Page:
Marina Warner and Paul Ricoeur on the mystery of identity.

I am still trying to digest the impact of the virtual gathering, of almost 100 people from some 13 countries, that took place at 5 pm on April 29th., the occasion of the book launch for Mary Modeen and my Creative Engagements with Ecologies of Place: Geopoetics,Deep Mapping and Slow Residency (Routledge 2020).

In a review of Sally Bayley’s No Boys Play Here: A Story of Shakespeare and My Family’s Missing Men for the London Review of Books (6th May, 2021, p. 41), Marina Warner identifies the issue of “personality as contingent, mutable and dispersed, a kind of quantum field psyche that is both here and there at the same time”. She goes on to suggest, via a quotation from Ishiguro’s Klara and the Sun, that the difference between a living person and an AI robot is that: “a person’s uniqueness “ is “distributed among those who love her, and secured by their consciousness of her”. An observation that reminds me of Paul Ricoeur’s discussion of narrative identity in Oneself As Another (1994), where – having identified identity in terms of “the dialectic of self and the other than self (p. 3),  he later asks: “do we not consider human lives to be more readable when they have been interpreted in terms of the stories that people tell about them”? (p.114, note 1).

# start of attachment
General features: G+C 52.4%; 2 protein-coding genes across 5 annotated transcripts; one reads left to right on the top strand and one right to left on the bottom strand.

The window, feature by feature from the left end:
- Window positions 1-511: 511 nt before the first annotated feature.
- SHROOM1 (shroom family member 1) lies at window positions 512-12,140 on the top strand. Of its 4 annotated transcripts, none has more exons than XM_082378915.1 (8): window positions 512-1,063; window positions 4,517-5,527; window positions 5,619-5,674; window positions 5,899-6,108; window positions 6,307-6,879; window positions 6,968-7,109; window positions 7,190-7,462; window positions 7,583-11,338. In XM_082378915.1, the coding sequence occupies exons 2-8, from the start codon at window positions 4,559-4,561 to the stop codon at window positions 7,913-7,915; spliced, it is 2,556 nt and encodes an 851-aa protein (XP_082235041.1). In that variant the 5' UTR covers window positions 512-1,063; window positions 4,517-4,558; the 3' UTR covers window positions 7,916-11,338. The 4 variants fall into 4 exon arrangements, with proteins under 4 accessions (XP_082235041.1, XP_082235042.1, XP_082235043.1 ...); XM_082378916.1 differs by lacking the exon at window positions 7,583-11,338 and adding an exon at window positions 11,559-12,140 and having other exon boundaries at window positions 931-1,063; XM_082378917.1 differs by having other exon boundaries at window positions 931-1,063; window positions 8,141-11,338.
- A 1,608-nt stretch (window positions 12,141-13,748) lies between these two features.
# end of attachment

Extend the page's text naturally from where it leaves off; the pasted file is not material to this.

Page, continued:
For whatever reason, both Warner’s observation and my connecting it back to Ricoeur’s concerns, seem relevant to the impact that the virtual gathering of such a varied and scattered group of people on April 29th. has had on me. Perhaps a recognition of my own contingency, mutability and dispersion, not as something to regret but something to embrace and celebrate?